Advocate: Rosalind Hursthouse.

Source: On Virtue Ethics.

Virtue Ethics Leaves Loose Ends.

Advocates: David Copp and David Sobel.

Source: “Morality and Virtue: An Assessment of Some Recent Work in Virtue Ethics.”

Debate 9:  Does Contemporary Psychological Research Threaten Virtue Theory?

Virtue Theory is Undercut by Contemporary Psychological Research.

Advocate: Gilbert Harman.

Source: “Moral Philosophy Meets Social Psychology: Virtue Ethics and the Fundamental Attribution Error.”

Virtue Theory is not Damaged by Contemporary Psychological Research.

Advocate: James Montmarquet.

Source: “Moral Character and Social Science Research.”

Debate 10:  Is Moral Psychology Relevant to Moral Philosophy?

Moral Psychology Requires Changes in Moral Philosophy.

Advocate: Mark L. Johnson.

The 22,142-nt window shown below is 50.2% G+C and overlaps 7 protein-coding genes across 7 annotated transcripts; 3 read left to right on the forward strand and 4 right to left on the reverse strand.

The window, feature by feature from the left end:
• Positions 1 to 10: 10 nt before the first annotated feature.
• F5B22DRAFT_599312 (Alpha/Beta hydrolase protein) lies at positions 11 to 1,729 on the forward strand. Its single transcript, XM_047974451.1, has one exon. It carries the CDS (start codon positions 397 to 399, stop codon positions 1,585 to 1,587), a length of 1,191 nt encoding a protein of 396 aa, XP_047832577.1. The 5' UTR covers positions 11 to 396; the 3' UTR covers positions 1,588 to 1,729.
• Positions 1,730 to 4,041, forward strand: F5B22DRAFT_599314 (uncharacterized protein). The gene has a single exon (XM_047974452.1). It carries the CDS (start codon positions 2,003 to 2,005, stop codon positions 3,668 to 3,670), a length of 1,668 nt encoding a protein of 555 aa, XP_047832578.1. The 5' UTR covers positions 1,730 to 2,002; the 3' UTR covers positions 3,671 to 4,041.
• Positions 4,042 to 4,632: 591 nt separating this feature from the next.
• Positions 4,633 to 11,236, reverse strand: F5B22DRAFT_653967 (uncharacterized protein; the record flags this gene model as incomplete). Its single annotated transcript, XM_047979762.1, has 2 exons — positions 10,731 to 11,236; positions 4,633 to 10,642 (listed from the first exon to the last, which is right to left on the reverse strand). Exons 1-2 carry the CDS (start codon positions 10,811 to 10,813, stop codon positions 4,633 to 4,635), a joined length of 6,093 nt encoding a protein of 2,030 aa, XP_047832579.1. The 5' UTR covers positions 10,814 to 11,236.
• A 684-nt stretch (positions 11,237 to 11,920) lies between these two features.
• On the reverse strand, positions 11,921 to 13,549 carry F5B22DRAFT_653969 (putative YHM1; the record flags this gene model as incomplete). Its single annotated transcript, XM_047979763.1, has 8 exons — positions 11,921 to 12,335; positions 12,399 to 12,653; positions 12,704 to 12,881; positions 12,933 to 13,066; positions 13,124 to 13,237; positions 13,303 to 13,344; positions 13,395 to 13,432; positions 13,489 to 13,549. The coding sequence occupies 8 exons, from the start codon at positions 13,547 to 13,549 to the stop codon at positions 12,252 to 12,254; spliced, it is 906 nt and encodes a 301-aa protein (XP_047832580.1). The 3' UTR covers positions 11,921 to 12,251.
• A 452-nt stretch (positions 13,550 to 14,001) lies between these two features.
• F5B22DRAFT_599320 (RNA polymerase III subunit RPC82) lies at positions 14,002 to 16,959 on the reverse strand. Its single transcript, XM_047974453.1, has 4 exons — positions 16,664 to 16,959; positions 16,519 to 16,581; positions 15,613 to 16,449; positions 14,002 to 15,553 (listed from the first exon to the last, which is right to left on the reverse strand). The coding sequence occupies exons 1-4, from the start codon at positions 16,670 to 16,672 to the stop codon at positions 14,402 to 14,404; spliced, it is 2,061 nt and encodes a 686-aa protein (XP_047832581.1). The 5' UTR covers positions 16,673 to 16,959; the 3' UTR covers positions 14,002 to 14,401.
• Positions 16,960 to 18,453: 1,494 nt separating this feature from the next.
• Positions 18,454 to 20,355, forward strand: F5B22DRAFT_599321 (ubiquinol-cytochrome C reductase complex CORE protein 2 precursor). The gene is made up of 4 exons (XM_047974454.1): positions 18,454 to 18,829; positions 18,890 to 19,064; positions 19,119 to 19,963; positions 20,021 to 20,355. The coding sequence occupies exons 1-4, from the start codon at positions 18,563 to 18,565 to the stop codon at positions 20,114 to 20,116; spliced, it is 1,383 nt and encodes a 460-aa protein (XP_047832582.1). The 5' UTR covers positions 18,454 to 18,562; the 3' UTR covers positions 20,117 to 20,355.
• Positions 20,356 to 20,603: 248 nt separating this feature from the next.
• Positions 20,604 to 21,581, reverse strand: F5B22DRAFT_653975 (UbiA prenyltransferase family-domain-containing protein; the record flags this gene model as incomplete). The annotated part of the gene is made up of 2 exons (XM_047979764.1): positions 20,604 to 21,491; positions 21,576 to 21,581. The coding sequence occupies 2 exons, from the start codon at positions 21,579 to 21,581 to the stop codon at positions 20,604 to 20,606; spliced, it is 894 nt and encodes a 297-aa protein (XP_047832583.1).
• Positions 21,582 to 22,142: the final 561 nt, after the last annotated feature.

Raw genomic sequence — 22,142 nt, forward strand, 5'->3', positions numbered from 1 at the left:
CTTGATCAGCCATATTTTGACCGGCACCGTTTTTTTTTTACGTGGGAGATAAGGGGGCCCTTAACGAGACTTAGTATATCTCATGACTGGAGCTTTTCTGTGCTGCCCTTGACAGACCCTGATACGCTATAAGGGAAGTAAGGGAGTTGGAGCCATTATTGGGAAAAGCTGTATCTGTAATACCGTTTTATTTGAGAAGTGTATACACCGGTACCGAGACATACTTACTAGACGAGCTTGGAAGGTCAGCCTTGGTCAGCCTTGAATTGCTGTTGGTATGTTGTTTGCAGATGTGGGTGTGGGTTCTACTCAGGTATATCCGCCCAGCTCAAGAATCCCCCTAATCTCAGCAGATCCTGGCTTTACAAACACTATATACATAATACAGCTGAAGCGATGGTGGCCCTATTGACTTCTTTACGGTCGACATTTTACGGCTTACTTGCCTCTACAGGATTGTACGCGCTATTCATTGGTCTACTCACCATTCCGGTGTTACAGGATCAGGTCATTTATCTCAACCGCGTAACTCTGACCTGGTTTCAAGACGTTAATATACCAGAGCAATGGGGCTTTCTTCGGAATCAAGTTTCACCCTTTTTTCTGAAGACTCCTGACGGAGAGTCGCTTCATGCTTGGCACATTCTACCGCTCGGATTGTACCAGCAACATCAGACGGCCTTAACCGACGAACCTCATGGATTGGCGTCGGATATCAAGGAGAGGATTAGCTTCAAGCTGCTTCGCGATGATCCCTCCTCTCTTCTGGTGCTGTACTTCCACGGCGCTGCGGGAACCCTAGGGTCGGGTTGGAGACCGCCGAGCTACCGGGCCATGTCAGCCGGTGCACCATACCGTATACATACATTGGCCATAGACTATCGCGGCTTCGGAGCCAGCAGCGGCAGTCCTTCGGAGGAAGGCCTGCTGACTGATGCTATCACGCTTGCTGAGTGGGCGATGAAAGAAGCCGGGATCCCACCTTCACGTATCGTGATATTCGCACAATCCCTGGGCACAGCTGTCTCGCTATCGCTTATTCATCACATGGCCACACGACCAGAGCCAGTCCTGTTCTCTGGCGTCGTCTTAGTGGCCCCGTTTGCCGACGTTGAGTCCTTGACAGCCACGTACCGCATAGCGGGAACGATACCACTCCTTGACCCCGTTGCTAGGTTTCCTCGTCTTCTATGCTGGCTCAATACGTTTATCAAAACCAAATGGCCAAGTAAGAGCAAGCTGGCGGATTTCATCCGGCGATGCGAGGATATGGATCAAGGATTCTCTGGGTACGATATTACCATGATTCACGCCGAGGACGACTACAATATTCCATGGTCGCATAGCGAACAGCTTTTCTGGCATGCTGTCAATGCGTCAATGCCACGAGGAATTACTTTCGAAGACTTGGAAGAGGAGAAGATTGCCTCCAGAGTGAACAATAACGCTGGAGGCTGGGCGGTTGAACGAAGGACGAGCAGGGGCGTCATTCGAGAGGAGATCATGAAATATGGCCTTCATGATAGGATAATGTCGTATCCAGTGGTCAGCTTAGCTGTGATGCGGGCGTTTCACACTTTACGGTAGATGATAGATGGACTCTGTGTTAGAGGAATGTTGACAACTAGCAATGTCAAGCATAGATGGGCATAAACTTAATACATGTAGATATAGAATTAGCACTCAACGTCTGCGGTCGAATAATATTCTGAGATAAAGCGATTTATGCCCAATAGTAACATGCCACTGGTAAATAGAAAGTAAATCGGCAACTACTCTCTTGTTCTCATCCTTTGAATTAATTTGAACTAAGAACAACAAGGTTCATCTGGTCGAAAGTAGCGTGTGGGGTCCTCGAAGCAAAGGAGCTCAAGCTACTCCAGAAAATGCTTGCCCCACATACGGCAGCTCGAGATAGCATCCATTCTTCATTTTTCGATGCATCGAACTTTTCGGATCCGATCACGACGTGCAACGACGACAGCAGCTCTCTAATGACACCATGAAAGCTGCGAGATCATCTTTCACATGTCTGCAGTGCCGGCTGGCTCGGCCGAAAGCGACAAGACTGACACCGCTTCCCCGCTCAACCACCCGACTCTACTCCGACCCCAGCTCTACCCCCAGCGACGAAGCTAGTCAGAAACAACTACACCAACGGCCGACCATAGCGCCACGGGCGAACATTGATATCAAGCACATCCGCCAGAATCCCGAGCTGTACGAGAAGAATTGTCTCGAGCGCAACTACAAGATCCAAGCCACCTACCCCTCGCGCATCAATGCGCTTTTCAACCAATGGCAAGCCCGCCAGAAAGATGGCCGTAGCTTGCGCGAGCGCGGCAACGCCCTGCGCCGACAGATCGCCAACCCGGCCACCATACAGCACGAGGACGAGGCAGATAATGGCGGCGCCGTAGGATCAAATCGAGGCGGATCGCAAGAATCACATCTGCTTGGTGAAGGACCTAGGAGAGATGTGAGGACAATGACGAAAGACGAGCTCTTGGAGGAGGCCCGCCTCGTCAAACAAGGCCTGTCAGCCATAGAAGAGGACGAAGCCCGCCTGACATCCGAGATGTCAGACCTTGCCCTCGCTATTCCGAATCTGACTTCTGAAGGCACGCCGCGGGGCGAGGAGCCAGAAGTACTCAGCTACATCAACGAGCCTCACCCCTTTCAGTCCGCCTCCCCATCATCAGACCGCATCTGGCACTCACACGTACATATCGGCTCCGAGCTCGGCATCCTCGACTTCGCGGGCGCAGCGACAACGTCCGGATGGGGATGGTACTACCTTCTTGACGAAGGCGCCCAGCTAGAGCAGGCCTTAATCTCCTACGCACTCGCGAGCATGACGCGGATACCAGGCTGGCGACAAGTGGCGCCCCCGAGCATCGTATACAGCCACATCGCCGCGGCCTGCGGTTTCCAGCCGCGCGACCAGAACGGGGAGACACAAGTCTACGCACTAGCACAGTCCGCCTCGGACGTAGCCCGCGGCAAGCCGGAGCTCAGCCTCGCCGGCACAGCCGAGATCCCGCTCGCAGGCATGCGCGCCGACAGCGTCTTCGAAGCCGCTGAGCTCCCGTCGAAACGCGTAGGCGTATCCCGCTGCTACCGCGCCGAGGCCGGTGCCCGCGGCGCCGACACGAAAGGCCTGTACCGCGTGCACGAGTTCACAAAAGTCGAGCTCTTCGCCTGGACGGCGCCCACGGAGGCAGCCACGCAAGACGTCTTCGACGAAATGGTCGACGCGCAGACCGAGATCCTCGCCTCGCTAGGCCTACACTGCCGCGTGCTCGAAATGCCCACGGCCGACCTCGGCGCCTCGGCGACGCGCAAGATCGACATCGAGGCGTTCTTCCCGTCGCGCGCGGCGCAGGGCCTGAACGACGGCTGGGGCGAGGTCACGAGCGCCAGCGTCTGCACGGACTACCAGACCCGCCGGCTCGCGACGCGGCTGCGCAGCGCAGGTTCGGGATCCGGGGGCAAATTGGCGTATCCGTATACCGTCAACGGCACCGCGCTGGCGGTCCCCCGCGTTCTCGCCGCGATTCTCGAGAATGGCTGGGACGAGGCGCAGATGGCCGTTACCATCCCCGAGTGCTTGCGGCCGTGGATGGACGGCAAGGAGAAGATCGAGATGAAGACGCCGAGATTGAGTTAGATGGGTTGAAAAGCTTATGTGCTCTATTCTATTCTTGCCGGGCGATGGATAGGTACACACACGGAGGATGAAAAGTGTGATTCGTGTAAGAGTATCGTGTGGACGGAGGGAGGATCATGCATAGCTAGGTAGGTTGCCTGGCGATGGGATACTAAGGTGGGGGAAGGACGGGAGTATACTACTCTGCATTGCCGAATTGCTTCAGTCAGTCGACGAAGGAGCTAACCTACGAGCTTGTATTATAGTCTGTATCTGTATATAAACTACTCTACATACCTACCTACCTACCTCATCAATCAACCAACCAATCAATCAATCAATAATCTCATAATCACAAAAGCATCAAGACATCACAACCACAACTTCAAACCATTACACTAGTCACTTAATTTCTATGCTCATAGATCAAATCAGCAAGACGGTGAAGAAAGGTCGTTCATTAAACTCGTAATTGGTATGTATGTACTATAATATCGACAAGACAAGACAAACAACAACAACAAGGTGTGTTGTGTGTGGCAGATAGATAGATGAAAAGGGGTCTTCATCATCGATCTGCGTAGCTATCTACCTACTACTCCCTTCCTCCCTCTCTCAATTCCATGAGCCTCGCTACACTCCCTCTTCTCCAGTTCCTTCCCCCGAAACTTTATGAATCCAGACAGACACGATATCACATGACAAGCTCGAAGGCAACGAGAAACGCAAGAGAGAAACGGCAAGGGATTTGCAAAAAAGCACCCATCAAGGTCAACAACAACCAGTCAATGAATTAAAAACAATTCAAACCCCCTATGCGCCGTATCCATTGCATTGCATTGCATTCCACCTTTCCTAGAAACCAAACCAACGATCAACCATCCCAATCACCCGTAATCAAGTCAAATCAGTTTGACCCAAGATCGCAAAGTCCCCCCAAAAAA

Source: “How Moral Psychology Changes Moral Theory.”

Moral Psychology Has Little Effect on Moral Philosophy.

Advocate: Virginia Held.

Source: “Whose Agenda?  Ethics Versus Cognitive Science.”

Debate 11:  How Did Moral Behavior Develop?

Morality Developed as a Means of Controlling Powerful Group Members.

Advocate: Christopher Boehm.

Source: “Conflict and the Evolution of Social Control.”

Morality Developed to Protect Systems of Cooperative Exchange.

Advocate: Dennis Krebs.

Source: “As Moral as We Need to Be.”

Debate 12:  Pragmatism and the Dispute Over Value Objectivity

There Are Truths About Values.

Advocate: Hilary Putnam.

Source: “Are Values Made or Discovered?”

There Are No Truths About Values.

Advocate: Richard Rorty.

Source: “Relativism: Finding and Making.”

Debate 13:  Is Morality Relative to Culture or Objectively and Universally True?